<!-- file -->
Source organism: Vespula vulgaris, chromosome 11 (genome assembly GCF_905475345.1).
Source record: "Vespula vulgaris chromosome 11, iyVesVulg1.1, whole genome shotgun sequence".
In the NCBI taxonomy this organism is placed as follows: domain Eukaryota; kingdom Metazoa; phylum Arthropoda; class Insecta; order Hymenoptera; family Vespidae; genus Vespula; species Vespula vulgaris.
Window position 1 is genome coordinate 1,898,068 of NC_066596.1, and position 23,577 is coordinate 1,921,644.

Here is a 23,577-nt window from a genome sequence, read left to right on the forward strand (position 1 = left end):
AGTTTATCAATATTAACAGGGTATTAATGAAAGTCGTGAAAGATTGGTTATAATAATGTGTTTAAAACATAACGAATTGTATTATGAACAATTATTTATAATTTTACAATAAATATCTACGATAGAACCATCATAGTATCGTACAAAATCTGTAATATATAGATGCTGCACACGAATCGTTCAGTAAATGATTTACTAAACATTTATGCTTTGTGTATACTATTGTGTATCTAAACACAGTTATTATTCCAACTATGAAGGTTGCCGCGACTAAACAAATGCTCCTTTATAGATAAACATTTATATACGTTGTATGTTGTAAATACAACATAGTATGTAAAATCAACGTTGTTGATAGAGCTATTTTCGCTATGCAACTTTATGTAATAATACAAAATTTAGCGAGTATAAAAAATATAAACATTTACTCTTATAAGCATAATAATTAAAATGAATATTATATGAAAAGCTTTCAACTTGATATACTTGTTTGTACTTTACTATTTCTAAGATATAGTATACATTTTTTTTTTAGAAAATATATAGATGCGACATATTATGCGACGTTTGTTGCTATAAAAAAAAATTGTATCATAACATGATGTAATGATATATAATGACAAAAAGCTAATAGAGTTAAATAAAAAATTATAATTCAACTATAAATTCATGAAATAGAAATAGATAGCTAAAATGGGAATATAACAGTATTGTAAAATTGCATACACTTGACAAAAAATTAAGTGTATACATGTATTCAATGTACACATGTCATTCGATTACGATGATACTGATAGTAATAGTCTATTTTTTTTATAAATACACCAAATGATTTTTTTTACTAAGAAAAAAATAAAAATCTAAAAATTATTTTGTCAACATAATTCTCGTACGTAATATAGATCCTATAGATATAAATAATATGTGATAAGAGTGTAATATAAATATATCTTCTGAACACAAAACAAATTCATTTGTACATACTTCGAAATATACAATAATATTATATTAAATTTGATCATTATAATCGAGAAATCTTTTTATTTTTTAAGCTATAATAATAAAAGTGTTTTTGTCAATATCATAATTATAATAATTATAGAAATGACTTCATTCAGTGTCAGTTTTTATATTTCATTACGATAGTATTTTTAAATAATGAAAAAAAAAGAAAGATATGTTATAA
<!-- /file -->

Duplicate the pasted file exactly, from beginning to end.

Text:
Source organism: Vespula vulgaris, chromosome 11 (genome assembly GCF_905475345.1).
Source record: "Vespula vulgaris chromosome 11, iyVesVulg1.1, whole genome shotgun sequence".
In the NCBI taxonomy this organism is placed as follows: domain Eukaryota; kingdom Metazoa; phylum Arthropoda; class Insecta; order Hymenoptera; family Vespidae; genus Vespula; species Vespula vulgaris.
Window position 1 is genome coordinate 1,898,068 of NC_066596.1, and position 23,577 is coordinate 1,921,644.

Here is a 23,577-nt window from a genome sequence, read left to right on the forward strand (position 1 = left end):
AGTTTATCAATATTAACAGGGTATTAATGAAAGTCGTGAAAGATTGGTTATAATAATGTGTTTAAAACATAACGAATTGTATTATGAACAATTATTTATAATTTTACAATAAATATCTACGATAGAACCATCATAGTATCGTACAAAATCTGTAATATATAGATGCTGCACACGAATCGTTCAGTAAATGATTTACTAAACATTTATGCTTTGTGTATACTATTGTGTATCTAAACACAGTTATTATTCCAACTATGAAGGTTGCCGCGACTAAACAAATGCTCCTTTATAGATAAACATTTATATACGTTGTATGTTGTAAATACAACATAGTATGTAAAATCAACGTTGTTGATAGAGCTATTTTCGCTATGCAACTTTATGTAATAATACAAAATTTAGCGAGTATAAAAAATATAAACATTTACTCTTATAAGCATAATAATTAAAATGAATATTATATGAAAAGCTTTCAACTTGATATACTTGTTTGTACTTTACTATTTCTAAGATATAGTATACATTTTTTTTTTAGAAAATATATAGATGCGACATATTATGCGACGTTTGTTGCTATAAAAAAAAATTGTATCATAACATGATGTAATGATATATAATGACAAAAAGCTAATAGAGTTAAATAAAAAATTATAATTCAACTATAAATTCATGAAATAGAAATAGATAGCTAAAATGGGAATATAACAGTATTGTAAAATTGCATACACTTGACAAAAAATTAAGTGTATACATGTATTCAATGTACACATGTCATTCGATTACGATGATACTGATAGTAATAGTCTATTTTTTTTATAAATACACCAAATGATTTTTTTTACTAAGAAAAAAATAAAAATCTAAAAATTATTTTGTCAACATAATTCTCGTACGTAATATAGATCCTATAGATATAAATAATATGTGATAAGAGTGTAATATAAATATATCTTCTGAACACAAAACAAATTCATTTGTACATACTTCGAAATATACAATAATATTATATTAAATTTGATCATTATAATCGAGAAATCTTTTTATTTTTTAAGCTATAATAATAAAAGTGTTTTTGTCAATATCATAATTATAATAATTATAGAAATGACTTCATTCAGTGTCAGTTTTTATATTTCATTACGATAGTATTTTTAAATAATGAAAAAAAAAGAAAGATATGTTATAA